Blindness and Brain Structure

Looking after someone whom is blind.

Blindness affects the structure of the developing brain.

Many of us watch amazing people, such a Stevie Wonder and ask - how does he do that? I can not play the piano with sight, let alone without. It seems blind individuals manage to exercise an amazing amount of information about the world around them from their senses.

The ability to do this requires their brains to do some reorganizing. Science as proven that this is exactly what happens to the blind brain, "visual regions of the brain were smaller in volume in blind individuals than in sighted ones. However, for non-visual areas, the trend was reversed -- they grew larger in the blind. This, the researchers say, suggests that the brains of blind individuals are compensating for the reduced volume in areas normally devoted to vision" (ScienceDaily, 2009).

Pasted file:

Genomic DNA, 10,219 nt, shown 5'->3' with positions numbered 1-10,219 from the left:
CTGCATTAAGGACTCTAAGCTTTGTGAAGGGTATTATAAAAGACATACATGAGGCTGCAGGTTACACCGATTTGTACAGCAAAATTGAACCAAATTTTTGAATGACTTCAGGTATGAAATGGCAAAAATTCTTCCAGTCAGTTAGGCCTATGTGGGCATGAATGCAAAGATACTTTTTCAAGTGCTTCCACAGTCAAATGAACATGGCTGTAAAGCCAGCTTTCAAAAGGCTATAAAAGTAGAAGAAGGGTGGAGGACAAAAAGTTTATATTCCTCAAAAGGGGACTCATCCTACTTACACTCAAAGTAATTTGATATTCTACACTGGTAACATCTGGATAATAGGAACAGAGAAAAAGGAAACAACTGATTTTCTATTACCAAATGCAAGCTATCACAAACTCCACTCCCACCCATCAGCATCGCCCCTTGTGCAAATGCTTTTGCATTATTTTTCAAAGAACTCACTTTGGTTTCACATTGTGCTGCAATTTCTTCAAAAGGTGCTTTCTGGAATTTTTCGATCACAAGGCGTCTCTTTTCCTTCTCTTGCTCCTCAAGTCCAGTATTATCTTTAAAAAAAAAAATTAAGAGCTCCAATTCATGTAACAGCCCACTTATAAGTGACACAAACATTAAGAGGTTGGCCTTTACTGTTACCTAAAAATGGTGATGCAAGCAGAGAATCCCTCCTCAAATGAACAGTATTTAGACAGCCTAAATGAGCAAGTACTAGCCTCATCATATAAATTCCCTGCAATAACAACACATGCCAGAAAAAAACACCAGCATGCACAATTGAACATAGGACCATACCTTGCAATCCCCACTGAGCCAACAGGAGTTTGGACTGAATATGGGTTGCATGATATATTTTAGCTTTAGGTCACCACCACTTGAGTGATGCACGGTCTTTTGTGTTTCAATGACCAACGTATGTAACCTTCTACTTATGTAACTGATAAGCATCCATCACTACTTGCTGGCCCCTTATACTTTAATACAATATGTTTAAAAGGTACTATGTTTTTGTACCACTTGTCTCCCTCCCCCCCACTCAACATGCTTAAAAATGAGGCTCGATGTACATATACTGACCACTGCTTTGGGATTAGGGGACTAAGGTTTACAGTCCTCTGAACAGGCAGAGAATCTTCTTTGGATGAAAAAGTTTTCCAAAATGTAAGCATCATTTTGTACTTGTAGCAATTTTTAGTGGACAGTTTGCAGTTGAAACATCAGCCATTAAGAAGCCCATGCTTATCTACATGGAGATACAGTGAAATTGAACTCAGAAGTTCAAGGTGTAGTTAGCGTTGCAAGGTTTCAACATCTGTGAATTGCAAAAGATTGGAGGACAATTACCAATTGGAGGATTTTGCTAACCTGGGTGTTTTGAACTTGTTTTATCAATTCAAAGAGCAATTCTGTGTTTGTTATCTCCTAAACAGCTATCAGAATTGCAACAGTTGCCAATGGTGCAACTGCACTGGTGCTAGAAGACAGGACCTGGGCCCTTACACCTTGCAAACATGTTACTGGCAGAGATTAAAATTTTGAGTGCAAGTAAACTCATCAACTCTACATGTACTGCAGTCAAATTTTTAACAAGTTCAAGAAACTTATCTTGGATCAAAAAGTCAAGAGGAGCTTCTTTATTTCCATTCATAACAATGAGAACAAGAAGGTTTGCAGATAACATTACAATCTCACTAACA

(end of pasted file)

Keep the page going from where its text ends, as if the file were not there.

Brain development of a normal individual to a blind individual.

Brain imaging has shown that visual cortex is employed to carry out tactile tasks, such as Braille reading, only in individuals who became blind before adolescence, suggesting that the critical period for the functional shift from processing visual stimuli to tactile ones in visual cortex does not extend to adulthood. Yet, in real life situations, particularly those involving late-onset blind subjects can learn to use sound cues (Voss, 2004).

Understanding Blindness and the Brain (Brian Wandell, Stanford University)
Describing Colors To Blind People


Miller, G (2014) What Happens in the Brain When Blind People Learn to See With Sound. Wired. Retrieved from

ScienceDaily (2009) Blindness causes structural brain changes, implying brain can re-organize itself to adapt. Retrieved from

Voss. P (2004). Current Biology. Early- and Late-Onset Blind Individuals Show Supra-Normal Auditory Abilities in Far-Space Retrieved from